Last night my husband and I met with our bishop and the Young Women president to discuss some problems that our fourteen-year-old daughter is having at church, specifically in Young Women. Our daughter has Asperger’s Syndrome as well as some mental health issues that the AS exacerbates. We’ve lived in this ward since our daughter was five years old, and the patience that people have had with her, as well as the genuine care and concern, has been remarkable to me. If people have had unkind feelings or uncharitable opinions about any of my children, they’ve been considerate and careful enough to keep them to themselves, or at least away from me. I am grateful for people’s tireless efforts to make my daughter who hates church feel welcome at church, even when it hasn’t worked. This goes for the youth as well as the adults (which is double, maybe triply, remarkable).
When I was a more anonymous blogger, I felt free to write more candidly about her problems–or rather, the problems that I had with her. Now that I’m not as anonymous as I’d prefer, I’m trying harder to respect her privacy. I suppose if I were trying super-hard, I wouldn’t be writing this post at all, but in my defense, my daughter is a pretty open book. She has a hard time keeping secrets herself; I will just have to keep some on her behalf. So I will break the first rule of good writing and won’t be specific, but suffice it to say that in our meeting last night we concluded that our daughter won’t attend her third-hour class on Sunday, at least not for a while. This was not the “solution” the bishop or YW president wanted or suggested; it was offered by us and reluctantly accepted by them, with the understanding that it is intended to be temporary–but who knows how long it will last. What are we going to do with her in the meantime? Well, a couple different ideas were floated, but in the near future probably either her father or I will just sit with her that third hour. Or possibly walk around. (Or both.) We’ll see.
The word compassion literally means “to suffer with.” I’m tired, and it’s hard to work up enthusiasm for explaining the derivation from the Latin when I know I am bound to get it not quite right (having only studied Latin a few weeks in the seventh grade and lacking the requisite Google skills) and there are at least a hundred Latin scholars reading this blog who will gladly do it for me. (Have at it, Latin lovers.) But back to my point: upon and ever since learning this factoid, I have been struck by the profundity of it. I think we all understand the virtue of compassion and aspire to it in theory, but we don’t necessarily practice it that much, for one simple reason: it’s too painful. If you’re a normal person, you will naturally feel empathy for others, especially in their suffering. Some people are more empathetic than others. Generally, we think of compassion as empathizing strongly enough that are moved to act, in order to alleviate or eliminate suffering. But sometimes eliminating or alleviating the suffering isn’t possible. And then what do we do?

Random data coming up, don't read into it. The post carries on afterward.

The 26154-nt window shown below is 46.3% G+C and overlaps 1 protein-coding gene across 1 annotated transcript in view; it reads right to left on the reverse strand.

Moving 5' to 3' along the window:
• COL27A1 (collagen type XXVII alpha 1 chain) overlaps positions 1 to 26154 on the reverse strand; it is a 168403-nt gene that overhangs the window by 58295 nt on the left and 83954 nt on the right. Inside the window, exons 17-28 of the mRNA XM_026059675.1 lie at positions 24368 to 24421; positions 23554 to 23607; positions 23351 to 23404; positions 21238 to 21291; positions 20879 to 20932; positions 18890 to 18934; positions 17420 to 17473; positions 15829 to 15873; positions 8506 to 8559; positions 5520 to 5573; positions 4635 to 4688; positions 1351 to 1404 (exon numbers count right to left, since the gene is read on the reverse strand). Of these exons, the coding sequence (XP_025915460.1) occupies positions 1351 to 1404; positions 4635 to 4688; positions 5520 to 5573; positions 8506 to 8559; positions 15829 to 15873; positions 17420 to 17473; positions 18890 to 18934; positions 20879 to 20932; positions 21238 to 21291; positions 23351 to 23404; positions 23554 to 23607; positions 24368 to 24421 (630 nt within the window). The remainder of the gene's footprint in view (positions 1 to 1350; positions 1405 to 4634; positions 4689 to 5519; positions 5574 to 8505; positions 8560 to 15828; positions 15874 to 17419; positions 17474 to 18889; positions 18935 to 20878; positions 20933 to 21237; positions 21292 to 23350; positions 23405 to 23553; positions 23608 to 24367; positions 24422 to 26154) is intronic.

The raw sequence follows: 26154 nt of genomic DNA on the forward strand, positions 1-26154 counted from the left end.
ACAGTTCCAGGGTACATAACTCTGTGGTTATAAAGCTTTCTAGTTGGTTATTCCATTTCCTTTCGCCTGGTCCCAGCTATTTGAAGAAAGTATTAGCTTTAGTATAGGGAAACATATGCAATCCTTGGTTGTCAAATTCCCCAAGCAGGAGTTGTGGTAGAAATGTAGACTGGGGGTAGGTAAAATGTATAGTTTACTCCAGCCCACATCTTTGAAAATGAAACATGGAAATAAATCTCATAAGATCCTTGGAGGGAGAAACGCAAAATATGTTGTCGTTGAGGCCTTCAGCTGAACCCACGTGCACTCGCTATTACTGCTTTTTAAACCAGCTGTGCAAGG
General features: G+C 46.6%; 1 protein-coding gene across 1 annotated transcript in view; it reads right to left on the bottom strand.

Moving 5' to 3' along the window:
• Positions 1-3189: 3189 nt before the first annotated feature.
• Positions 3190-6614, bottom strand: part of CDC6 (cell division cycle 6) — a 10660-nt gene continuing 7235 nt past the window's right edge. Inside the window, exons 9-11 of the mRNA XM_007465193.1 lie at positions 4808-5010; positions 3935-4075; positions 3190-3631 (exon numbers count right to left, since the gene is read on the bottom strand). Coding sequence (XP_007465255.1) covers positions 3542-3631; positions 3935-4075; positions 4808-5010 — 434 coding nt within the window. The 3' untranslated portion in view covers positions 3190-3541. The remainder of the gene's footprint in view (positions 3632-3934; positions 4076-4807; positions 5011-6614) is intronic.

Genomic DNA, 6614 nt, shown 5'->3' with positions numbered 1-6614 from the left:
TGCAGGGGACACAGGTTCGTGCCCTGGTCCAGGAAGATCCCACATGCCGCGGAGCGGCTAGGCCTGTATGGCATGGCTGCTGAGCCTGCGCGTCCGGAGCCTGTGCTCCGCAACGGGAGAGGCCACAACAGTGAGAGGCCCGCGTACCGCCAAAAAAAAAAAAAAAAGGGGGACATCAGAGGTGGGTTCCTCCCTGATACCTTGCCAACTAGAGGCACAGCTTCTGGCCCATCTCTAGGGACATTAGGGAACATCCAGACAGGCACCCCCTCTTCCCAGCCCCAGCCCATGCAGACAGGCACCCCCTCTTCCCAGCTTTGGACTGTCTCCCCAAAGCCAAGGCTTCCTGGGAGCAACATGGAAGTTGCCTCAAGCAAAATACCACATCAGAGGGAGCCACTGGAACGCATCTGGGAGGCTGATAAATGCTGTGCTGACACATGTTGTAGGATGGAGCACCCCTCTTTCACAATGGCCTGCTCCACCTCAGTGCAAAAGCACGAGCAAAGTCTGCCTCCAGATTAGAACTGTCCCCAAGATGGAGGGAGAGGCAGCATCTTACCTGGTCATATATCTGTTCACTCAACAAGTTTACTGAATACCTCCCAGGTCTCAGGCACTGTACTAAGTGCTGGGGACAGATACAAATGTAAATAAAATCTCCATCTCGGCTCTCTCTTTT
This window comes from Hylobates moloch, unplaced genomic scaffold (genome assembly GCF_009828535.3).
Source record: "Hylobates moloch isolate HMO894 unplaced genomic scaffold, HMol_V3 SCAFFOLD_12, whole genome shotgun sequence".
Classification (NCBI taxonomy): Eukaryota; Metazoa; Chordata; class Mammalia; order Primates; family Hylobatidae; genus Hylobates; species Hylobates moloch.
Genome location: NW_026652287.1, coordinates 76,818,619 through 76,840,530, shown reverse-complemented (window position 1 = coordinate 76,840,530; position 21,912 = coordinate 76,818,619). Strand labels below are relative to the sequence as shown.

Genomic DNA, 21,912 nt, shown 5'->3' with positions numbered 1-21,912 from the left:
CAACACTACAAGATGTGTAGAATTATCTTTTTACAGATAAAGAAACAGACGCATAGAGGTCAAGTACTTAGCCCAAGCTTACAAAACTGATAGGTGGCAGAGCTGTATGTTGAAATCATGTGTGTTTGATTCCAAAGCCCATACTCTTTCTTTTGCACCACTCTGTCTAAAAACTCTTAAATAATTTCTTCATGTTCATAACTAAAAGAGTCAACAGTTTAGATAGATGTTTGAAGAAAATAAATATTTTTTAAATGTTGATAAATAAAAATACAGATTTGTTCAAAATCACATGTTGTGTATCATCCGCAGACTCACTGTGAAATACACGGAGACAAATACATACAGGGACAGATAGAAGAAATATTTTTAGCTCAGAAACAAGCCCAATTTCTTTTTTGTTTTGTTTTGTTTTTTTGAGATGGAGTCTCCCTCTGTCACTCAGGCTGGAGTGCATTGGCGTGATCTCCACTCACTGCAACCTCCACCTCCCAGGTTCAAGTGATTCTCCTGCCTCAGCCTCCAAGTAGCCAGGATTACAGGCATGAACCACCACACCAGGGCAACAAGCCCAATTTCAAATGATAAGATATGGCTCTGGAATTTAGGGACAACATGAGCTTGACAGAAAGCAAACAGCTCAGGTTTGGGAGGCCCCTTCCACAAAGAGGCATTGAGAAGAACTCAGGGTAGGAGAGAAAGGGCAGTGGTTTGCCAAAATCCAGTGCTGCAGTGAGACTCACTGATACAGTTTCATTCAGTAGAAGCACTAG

I’ve noticed that it’s much easier to be “compassionate” toward people we don’t have to interact with on a regular basis. I think that I have genuine compassion toward my daughter. I can relate to much of what she’s going through, having experienced it myself, but beyond that, I’m her mother; instinctively I’m inclined to view her behavior more charitably than other people might. I’ve known her all her life, and as Elizabeth Stone so eloquently put it, to have a child is “to decide forever to have your heart go walking around outside your body.” That said, my daughter has given me so opportunities to practice compassion that I have grown weary of it, and prone to fatigue. Compassion moves us to act, as it ought to move us, but when our actions don’t produce the desired result, i.e. less suffering, what do we do? Well, we try something else, obviously. And when that doesn’t work? We try something else. And when that doesn’t work? We try more of the stuff we already tried. And we try again. And again.
Until we’ve had enough. I will level with you, kids: I have had enough. About a million times I’ve had enough. I give up on my daughter entirely on a semi-regular basis. I can’t do it permanently because a) that would be wrong and b) I just can’t. But I won’t pretend that I’m not fatigued, and I guess I’d also better not pretend that I hide my fatigue as well or as often as I should. I know that my daughter is suffering, but I also know that I can’t help the suffering; what I would like is to not have to suffer with her, given that I can’t do anything to solve the problem. The solutions to some problems lie outside our control; when the person who can solve a problem fails to do so, whether by choice or lack of ability (the difference between these is not always clear), the only thing for a compassionate person to do is to wait…perhaps pray, if you’re so inclined…and suffer with.
It’s not comfortable or pleasant. When we try to help someone, we expect to feel warm and fuzzy about it. We don’t expect to feel frustrated or get angry. We don’t like this anxious feeling, the irresistible urge to do something, anything, just so we can stop this suffering. We don’t expect to have to suffer long, whether it’s for ourselves or for someone else. Some things only God can fix. I’ve often thought He seems to take His sweet time fixing my problems, but, you know, He has fixed some of them. Something He has not fixed is the situation with my daughter. Whether or not He ever fixes her problems is something I can’t predict. I hold out hope that He may bless me with some inspiration to do right by her, but until her suffering is eliminated or alleviated, I don’t think He means to eliminate or alleviate my suffering with her. I think He means to teach me how He feels.